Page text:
Essay on Phy 111

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E:\Excel files\ch 00 P111 uncertainty.doc Page 1 of 3 Dr. Fritz Wilhelm Physics 111 2/7/2004 Last printed 2/7/2004 5:37:00 PM

Uncertainty (Error) Calculations In Scientific Measurements:
Significant Figures: To be unambiguous in our notations of physical measurements we should write all numbers in terms of powers of ten. We should always do this in final results. We also must always indicate the dimensions involved, for example we write: 1.7 mm = 1.7x10-3 m. In both cases we use 2 significant figures. The number 0.0017 m also has just two significant figures, whereas the number 0.00170 m has three significant figures. Whenever a number is given without indication of the relative or absolute error we assume that the error lies in the next significant figure and is equal to 5 units of that figure. 1.7 mm means therefore 1.7mm +/- 0.05mm. When we multiply or divide numbers the term with the smallest number of significant figures prevails. We wait until the final result to round our numbers up or down. x=1.334 y=3.45 z=2.6 V=π·x·y·z =3.759223x101 cm3 which we must round to 2 significant figures or 3.8x101 cm3 Let us say that we have measured the length of a table to be 3.654cm +/-0.05cm. The number 0.005cm is called the absolute error or absolute uncertainty in the measurement of x. We write also ∆x=0.05cm. (1.1)
∆x = 0.05cm absolute error in x.

∆x is called the absolute uncertainty (error) in the measurement x, in contrast to the . The relative uncertainty is a ratio of two numbers with the x same dimension, therefore, the dimensions cancel out and the result is a fraction smaller than 1. We therefore often express the ratio as a percent ratio: 0.05 = 5% relative uncertainty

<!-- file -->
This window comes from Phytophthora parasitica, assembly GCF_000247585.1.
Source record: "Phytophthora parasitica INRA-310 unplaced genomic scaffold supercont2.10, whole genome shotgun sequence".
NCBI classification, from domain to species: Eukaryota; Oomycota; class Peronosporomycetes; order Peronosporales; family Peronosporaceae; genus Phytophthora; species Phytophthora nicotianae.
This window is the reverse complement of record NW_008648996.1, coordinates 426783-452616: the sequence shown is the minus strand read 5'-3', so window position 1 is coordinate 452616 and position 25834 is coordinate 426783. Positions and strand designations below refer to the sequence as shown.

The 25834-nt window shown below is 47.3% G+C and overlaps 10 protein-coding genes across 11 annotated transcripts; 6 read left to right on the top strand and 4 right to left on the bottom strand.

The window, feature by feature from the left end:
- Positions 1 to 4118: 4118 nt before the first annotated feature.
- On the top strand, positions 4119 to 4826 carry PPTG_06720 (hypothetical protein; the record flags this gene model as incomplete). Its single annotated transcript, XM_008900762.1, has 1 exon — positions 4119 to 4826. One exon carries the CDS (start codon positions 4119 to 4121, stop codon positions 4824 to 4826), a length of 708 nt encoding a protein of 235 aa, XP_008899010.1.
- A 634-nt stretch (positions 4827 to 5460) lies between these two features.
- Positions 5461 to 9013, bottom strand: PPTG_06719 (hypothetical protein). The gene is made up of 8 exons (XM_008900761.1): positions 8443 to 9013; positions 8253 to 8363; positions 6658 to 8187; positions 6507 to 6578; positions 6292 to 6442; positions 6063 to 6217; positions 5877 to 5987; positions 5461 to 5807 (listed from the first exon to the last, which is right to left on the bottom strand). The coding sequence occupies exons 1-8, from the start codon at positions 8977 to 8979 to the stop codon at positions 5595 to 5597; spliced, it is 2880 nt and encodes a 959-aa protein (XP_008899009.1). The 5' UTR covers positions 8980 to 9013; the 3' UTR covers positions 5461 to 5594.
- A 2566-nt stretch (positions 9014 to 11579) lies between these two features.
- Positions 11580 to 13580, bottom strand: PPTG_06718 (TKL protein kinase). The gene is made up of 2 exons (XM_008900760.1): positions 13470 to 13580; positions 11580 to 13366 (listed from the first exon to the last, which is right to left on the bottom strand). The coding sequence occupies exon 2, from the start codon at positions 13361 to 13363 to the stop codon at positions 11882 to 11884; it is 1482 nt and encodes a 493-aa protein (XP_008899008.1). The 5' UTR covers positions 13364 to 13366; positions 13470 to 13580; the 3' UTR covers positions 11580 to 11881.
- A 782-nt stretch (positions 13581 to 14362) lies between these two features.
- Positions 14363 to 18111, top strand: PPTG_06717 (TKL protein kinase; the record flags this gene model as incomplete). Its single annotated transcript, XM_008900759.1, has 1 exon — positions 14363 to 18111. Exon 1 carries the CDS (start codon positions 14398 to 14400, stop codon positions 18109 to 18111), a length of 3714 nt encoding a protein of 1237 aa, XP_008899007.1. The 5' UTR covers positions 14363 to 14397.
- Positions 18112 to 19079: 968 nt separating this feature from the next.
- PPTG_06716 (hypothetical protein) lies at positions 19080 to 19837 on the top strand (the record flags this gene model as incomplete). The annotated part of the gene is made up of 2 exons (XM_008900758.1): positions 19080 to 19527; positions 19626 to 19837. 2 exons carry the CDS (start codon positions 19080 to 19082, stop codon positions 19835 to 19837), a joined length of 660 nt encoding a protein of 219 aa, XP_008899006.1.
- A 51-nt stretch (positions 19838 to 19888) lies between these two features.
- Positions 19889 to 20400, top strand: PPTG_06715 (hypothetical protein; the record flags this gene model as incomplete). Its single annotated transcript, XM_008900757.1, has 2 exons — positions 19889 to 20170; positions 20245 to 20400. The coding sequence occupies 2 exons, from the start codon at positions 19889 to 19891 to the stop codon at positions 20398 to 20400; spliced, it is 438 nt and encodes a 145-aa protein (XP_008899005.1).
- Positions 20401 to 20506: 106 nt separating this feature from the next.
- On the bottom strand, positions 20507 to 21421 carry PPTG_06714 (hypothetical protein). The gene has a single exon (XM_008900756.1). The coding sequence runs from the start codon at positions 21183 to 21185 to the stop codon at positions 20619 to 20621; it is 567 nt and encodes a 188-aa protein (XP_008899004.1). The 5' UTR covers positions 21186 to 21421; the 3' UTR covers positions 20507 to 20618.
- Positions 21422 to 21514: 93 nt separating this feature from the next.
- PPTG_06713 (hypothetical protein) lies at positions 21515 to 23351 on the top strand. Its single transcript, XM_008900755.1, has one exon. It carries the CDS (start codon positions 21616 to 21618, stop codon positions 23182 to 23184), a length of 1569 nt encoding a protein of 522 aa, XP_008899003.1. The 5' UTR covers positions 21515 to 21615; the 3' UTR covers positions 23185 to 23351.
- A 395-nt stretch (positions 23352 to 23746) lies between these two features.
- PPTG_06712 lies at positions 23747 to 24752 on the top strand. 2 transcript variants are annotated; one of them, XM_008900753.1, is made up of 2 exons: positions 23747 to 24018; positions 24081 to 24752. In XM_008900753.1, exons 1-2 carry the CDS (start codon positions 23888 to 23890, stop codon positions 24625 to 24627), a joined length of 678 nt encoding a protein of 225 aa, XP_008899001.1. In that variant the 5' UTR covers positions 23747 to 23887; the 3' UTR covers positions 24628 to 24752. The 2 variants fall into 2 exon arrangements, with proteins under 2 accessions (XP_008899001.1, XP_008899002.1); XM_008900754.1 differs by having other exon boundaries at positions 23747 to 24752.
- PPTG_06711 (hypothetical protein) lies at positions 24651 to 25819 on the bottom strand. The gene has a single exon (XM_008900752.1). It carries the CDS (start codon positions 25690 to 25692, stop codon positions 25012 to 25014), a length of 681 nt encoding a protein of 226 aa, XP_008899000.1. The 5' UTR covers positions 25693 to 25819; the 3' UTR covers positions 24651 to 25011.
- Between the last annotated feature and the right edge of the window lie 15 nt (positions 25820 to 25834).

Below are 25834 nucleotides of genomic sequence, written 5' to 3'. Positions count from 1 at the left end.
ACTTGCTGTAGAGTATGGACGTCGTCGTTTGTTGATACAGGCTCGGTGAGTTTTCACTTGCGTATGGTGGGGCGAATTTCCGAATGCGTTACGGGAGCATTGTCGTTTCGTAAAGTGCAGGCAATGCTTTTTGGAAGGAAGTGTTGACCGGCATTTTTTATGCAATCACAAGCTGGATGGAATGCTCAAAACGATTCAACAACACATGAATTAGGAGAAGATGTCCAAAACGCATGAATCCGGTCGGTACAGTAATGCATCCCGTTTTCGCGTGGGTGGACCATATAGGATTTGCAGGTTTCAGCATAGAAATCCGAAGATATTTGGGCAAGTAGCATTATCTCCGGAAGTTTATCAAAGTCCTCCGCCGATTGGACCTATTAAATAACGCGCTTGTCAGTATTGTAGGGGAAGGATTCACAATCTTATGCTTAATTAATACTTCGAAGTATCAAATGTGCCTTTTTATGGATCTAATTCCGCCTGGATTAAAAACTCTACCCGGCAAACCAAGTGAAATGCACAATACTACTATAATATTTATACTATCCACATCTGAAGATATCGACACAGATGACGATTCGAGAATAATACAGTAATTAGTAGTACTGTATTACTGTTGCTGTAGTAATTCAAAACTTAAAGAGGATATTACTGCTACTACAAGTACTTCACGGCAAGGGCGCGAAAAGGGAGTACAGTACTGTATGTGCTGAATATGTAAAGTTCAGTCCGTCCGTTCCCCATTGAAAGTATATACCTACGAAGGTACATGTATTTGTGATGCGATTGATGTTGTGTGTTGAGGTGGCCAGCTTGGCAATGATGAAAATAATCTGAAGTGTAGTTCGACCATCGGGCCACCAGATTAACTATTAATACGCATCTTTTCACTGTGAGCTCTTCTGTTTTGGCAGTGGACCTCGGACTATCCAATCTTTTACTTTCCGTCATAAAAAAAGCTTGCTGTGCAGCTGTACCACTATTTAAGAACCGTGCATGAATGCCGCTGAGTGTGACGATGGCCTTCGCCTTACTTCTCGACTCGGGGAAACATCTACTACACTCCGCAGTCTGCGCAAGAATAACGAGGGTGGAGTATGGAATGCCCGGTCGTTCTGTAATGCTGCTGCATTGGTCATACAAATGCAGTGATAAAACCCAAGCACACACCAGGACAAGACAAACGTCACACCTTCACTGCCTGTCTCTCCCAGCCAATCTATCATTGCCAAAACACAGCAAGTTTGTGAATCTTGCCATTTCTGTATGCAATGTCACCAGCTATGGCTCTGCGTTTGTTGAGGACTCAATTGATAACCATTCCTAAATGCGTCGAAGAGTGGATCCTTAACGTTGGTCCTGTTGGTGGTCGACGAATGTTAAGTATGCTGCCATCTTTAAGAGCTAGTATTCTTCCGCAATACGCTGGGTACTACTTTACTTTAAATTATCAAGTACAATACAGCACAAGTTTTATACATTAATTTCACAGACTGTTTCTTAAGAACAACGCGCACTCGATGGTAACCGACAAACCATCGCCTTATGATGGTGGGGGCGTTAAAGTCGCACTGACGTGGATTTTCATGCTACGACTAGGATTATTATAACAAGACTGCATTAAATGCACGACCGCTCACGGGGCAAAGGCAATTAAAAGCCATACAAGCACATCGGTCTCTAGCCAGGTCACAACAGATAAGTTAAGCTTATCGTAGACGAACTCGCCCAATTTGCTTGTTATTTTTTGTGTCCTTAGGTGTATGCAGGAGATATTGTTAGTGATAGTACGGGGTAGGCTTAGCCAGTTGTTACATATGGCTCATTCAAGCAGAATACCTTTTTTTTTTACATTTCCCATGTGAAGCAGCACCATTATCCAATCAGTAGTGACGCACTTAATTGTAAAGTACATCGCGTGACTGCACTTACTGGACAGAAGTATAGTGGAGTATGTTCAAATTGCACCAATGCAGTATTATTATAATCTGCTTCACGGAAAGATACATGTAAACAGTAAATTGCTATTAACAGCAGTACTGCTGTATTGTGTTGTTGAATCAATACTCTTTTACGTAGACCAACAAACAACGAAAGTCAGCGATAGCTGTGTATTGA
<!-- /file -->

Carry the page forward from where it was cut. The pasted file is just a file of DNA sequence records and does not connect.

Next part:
∆x

(1.2) x The value for x can also correspond to a function in several variables. Such a function could be f(x,y), for example: f(x,y) = 4x · 5y2, where x = 5.34 cm +/- 0.004 cm and

∆x

relative uncertainty in x.

E:\Excel files\ch 00 P111 uncertainty.doc Page 2 of 3 Dr. Fritz Wilhelm Physics 111 2/7/2004 Last printed 2/7/2004 5:37:00 PM y has been measured to be 33.68 cm +/- 0.008 cm. f = 1.21(147768)· 105 cm3, where I have put the last meaningless six digits in parentheses. To determine the error in this final result we would use 3 significant figures (sig. figs.), if we wouldn’t know anything else about the uncertainties. But we have in this case determined the absolute errors: This means that ∆x = 0.004 cm and ∆y = 0.008cm. These are the absolute errors or uncertainties in x and y. Note that the absolute error in y is twice the absolute error in x, but that the relative error in y, ∆y/y = 0.008/33.68 is much smaller than the relative error in x, ∆x/x = 0.004/5.34. If f is an arbitrary function in terms of powers of x, y, and z we can write: (1.3) f ( x, y, z ) = kx a y b z c ∆f dx dy dz =a +b +c f x y z

For the example above that would give us: ∆f ∆x ∆y 0.004 0.008 (1.4) = +2 = +2 = 1.22 ⋅10−3 f x y 5.34 33.68 As the absolute error in the denominator is given in terms of 1 significant figure, the final relative uncertainty should also have only one significant figure or 0.1%. Note that, even though the uncertainty itself is calculated with 1 significant figure, the result f itself must contain at least three significant figures. To calculate the absolute error in f we multiply 0.00122 by f =…